Nickel Price Hits 1 Year Peak on Deficit Jitters
As investors worry about a potential nickel shortage on the horizon, the base metal’s price point skyrocketed to a one year high on Tuesday.
Nickel prices jumped as high as US$14,200 per tonne on the London Metal Exchange during the day before simmering to a close of US$14,090. This was the metal’s highest level since July 5, 2018, when nickel hit US$14,150 before moving on a downward trajectory through the rest of the year.
While supply deficit concerns impacted the nickel space in 2018, sending prices on a rollercoaster ride, growth in areas such as nickel pig iron output have since helped bridge the gap.
Prices cooled through the end of the year and into the beginning of 2019, with supply concerns easing. However, the commodity’s role in the booming electric vehicle (EV) market has kept demand afloat.
A July commodity forecast report from FocusEconomics provides analyst insight on why nickel prices could flex over the foreseeable future.
“Analysts expect nickel prices to rise in the near-term amid backstopped Chinese demand and tapering supply deficits,” the report reads.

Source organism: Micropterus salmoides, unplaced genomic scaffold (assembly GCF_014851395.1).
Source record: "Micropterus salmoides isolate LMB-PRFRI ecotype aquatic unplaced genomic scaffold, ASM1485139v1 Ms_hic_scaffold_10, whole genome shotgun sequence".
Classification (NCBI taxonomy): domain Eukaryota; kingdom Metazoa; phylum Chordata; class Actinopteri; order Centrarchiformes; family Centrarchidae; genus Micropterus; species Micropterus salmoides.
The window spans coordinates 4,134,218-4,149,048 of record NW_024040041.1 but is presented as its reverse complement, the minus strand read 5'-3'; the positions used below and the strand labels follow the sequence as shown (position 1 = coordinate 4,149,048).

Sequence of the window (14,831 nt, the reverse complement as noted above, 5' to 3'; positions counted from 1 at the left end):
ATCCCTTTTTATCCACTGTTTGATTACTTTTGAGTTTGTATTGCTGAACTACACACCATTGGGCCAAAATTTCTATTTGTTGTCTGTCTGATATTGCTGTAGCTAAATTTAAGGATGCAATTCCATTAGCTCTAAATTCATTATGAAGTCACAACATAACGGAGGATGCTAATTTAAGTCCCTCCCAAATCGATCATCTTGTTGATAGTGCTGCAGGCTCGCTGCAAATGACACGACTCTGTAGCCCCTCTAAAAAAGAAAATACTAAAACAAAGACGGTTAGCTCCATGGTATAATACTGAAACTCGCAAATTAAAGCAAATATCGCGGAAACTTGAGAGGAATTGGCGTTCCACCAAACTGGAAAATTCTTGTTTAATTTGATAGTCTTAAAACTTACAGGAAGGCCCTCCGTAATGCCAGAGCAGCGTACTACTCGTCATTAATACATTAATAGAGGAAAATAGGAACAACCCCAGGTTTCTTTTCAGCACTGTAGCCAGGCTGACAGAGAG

“Moreover, concerns of a global economic cool-off persist. Over the longer-term, higher EV-battery output bodes well for demand and should help lift prices through the forecast horizon.”
Although the supply situation surrounding nickel is much less dire than last year, the jitters of another deficit still linger in the market. As companies and investors alike remain keen to hold stakes in the EV revolution, it appears some are looking to get their hands on the base metal while it’s still in stock.
“We’ve been hearing about consistent strong western consumer buying as the main driver of the price, probably related to EV nickel hedging requirements,” Nicholas Snowdon, metals analyst at Deutsche Bank (NYSE:DB), told Reuters.
“The balance has softened from a sizeable deficit to close to balance. But it’s not a sudden swing back to significant surplus and ample availability, so I think there’s still a concern over making sure that you have enough raw materials.”
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Securities Disclosure: I, Olivia Da Silva, hold no direct investment interest in any company mentioned in this article.